Beyond the initial UDI implementation, the answer is the entire industry needs to drive implementation. If the entire industry doesn’t modify processes and adopt data standards, most of the millions invested in UDI will be wasted. Assigning numbers, printing bar codes and creating clean data is meaningless if we don’t get true adoption. If we can cleverly orchestrate the change management process across healthcare, we will all win. Most importantly, patients will benefit.

BYER: The FDA is "driving" the UDI and that’s not going to change. The UDI does not call for a single standard to meet the regulation. It currently allows three standards and that list could grow. It’s possible that while the UDI is supported globally, each country will have a different required standard for UDI compliance. From the manufacturer point of view, this is a real nightmare and will add cost.

Hospitals need to indicate to suppliers their requirements. The reality is that there will be multiple standards in play, multiple carriers of the data, different types of bar codes, several data sources and different types of technologies. All of these issues are obstacles that the hospital must overcome for full UDI implementation, and has mostly been overlooked by the industry.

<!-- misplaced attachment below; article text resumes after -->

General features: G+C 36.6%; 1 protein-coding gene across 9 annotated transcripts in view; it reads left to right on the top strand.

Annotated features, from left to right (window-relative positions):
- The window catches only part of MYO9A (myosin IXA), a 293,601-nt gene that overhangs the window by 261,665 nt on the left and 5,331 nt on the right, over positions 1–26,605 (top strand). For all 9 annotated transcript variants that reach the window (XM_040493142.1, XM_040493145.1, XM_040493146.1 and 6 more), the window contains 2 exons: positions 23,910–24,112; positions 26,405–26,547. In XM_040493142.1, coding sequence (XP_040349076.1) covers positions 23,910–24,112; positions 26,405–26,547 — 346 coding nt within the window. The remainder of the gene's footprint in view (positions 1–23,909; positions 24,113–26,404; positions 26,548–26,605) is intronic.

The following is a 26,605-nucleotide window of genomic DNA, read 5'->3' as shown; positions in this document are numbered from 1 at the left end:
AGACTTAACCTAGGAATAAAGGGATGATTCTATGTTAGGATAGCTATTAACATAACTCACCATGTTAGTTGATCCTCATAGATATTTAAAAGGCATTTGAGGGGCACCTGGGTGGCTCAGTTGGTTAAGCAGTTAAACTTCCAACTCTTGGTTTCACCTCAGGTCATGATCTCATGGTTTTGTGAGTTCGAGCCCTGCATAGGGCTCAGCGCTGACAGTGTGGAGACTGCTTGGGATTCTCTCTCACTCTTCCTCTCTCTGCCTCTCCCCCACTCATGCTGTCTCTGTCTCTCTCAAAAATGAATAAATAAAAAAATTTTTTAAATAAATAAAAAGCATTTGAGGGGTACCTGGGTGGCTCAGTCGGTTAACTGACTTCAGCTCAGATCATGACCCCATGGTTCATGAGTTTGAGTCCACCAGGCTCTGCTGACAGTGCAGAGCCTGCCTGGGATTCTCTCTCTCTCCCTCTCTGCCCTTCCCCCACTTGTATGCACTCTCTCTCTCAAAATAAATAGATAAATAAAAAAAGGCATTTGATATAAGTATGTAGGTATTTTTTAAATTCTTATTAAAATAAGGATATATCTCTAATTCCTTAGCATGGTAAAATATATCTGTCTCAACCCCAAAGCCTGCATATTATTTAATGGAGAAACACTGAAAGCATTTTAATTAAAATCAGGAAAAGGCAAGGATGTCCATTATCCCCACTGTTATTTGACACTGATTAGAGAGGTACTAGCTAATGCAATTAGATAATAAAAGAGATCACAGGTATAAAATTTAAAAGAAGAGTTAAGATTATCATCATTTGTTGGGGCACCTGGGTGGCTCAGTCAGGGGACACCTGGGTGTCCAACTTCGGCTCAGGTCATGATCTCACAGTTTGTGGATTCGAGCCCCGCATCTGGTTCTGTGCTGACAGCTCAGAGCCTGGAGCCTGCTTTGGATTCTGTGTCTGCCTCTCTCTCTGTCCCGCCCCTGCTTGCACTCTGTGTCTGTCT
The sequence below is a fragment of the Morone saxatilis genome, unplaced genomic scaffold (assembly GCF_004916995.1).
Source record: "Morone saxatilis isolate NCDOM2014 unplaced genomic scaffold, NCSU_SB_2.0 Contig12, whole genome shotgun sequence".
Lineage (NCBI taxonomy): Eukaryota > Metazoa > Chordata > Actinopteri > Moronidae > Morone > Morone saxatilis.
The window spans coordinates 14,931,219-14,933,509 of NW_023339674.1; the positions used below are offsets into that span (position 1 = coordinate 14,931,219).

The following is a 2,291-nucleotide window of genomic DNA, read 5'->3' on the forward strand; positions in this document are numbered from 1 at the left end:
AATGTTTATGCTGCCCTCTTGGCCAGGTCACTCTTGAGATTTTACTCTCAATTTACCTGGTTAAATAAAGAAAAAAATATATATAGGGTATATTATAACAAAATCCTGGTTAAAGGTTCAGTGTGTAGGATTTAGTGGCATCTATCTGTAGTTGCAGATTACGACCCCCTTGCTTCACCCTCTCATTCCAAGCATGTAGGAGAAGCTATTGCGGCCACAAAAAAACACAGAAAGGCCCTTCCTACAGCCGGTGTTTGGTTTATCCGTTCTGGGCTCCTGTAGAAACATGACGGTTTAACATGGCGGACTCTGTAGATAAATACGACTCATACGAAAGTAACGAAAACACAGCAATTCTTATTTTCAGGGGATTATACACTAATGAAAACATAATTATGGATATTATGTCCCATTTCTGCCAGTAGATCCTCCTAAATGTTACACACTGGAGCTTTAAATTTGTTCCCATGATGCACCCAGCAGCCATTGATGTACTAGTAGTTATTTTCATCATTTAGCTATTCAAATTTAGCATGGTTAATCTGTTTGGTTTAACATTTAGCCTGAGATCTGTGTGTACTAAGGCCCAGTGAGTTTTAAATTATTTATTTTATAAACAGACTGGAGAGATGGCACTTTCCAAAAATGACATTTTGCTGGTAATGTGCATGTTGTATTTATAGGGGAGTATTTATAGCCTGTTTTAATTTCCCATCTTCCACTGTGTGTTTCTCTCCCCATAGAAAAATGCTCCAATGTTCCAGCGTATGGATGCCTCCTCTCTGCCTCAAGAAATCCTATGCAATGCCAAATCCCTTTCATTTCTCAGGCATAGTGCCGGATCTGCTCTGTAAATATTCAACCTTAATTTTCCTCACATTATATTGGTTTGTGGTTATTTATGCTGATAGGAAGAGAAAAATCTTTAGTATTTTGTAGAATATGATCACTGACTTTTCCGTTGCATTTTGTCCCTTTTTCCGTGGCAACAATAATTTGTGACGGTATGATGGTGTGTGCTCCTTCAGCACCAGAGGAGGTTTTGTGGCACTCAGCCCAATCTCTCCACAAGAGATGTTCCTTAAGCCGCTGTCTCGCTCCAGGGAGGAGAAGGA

CROWLEY: NDC adoption was driven largely by reimbursement activities, and there isn’t a direct parallel in the device space. The larger, societal benefits we all hope [this] will bring [includes] better post-market surveillance, faster time to market and more accurate and timely information. This will only come about through systemic implementation across the life-cycle of devices. I think needing to document UDI for certain devices, such as implants and [other expensive new technology] will require development and implementation of systems to support. If you’re capturing some information for reimbursement, then why not [do it] for all devices? IDNs need data to drive efficiencies, and device spending is a huge issue. They will want to capture all.

DUDAS: All should look at this as an opportunity as opposed to a cost.